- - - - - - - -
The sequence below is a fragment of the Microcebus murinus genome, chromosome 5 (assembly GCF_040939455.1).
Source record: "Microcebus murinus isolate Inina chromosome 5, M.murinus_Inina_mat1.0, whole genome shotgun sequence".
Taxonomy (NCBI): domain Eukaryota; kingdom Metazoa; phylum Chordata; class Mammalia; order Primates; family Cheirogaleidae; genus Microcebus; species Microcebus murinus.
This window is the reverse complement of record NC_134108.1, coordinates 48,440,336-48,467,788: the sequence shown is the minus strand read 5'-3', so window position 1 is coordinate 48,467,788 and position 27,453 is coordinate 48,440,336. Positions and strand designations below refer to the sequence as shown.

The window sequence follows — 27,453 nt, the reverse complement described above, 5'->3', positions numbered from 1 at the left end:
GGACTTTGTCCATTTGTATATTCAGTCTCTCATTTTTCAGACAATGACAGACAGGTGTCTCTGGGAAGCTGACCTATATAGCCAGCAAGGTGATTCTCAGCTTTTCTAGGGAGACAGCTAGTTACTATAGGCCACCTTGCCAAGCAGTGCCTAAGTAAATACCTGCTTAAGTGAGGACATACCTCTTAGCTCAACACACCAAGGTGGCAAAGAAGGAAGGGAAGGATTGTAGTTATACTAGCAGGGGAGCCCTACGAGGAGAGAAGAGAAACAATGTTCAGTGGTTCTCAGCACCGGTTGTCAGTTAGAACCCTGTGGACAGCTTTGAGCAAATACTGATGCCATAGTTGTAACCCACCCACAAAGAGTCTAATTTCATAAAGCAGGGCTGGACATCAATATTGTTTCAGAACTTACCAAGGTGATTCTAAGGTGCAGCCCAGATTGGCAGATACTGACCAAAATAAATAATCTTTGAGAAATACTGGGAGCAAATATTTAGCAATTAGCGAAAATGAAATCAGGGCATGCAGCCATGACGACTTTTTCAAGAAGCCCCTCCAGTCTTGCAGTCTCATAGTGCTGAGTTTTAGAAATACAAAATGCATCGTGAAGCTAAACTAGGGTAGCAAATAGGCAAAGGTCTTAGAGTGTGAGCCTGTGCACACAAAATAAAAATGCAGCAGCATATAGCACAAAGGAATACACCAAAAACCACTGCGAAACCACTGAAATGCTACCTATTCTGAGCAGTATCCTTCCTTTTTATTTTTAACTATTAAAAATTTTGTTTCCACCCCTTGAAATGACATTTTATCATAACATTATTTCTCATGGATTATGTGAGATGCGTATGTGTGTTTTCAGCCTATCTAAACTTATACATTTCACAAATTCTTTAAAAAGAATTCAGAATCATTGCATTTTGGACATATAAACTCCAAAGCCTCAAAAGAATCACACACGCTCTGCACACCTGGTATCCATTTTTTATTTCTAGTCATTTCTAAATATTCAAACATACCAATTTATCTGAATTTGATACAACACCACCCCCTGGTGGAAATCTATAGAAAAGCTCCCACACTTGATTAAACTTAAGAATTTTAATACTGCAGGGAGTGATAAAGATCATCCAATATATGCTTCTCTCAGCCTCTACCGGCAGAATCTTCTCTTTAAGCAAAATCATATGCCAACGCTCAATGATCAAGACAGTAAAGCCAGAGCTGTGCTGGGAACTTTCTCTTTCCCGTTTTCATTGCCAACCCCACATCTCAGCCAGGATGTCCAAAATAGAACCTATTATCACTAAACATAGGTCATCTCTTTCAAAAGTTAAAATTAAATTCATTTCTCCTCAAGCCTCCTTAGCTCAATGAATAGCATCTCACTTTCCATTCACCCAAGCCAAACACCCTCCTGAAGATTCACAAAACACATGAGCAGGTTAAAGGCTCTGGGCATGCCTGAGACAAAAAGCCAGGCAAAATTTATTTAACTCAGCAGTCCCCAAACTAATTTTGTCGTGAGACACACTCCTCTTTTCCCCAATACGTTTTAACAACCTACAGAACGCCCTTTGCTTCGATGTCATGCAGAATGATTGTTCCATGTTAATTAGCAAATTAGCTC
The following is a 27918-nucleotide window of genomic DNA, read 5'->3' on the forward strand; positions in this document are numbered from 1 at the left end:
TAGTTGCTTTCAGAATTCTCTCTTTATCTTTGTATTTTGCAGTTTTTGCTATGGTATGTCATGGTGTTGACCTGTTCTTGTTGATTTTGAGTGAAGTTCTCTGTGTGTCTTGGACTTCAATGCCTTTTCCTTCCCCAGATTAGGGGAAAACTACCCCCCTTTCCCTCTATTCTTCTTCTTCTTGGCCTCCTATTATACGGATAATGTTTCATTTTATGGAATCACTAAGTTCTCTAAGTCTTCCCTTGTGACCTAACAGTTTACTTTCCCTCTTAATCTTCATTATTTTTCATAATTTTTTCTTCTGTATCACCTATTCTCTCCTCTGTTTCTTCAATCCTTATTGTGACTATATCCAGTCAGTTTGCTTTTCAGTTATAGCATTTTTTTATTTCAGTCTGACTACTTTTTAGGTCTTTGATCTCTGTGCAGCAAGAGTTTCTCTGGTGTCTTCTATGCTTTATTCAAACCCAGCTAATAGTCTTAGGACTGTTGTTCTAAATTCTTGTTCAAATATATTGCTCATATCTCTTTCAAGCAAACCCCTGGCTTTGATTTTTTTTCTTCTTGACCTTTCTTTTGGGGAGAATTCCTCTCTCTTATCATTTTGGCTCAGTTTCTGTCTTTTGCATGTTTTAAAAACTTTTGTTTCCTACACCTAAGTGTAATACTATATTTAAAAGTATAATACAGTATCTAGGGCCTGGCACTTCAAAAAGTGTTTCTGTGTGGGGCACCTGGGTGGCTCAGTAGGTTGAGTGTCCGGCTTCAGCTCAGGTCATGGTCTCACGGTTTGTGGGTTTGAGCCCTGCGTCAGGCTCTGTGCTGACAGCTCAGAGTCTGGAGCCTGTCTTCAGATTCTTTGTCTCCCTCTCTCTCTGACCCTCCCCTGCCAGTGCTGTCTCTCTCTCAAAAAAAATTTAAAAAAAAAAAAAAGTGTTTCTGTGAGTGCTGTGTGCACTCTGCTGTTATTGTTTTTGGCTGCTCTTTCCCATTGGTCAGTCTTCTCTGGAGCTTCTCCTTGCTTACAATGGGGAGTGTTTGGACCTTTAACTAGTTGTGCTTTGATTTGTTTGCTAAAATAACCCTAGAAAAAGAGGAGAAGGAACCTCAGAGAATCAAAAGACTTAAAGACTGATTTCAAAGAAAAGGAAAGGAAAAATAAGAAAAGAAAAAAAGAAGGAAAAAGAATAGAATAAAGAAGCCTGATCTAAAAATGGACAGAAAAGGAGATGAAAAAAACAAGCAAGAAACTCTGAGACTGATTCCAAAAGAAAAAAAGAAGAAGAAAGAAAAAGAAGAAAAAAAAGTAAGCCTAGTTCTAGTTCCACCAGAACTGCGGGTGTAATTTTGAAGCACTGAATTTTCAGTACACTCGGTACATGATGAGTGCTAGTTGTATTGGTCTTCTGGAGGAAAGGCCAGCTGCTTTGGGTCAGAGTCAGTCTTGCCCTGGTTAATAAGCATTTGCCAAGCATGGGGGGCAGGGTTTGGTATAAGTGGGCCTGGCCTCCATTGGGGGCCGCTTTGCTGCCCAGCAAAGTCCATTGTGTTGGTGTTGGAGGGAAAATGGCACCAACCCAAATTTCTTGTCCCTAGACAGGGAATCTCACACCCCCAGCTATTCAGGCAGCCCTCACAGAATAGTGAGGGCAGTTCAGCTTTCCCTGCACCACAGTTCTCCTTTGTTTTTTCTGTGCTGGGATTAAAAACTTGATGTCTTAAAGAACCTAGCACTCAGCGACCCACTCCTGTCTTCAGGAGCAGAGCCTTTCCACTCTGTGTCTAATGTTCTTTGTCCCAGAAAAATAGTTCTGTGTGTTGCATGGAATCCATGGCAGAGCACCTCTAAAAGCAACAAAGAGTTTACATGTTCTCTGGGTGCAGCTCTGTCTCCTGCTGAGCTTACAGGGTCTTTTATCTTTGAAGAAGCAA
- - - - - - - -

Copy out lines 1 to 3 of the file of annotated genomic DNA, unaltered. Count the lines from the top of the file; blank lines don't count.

The sequence below is a fragment of the Microcebus murinus genome, chromosome 5 (assembly GCF_040939455.1).
Source record: "Microcebus murinus isolate Inina chromosome 5, M.murinus_Inina_mat1.0, whole genome shotgun sequence".
Taxonomy (NCBI): domain Eukaryota; kingdom Metazoa; phylum Chordata; class Mammalia; order Primates; family Cheirogaleidae; genus Microcebus; species Microcebus murinus.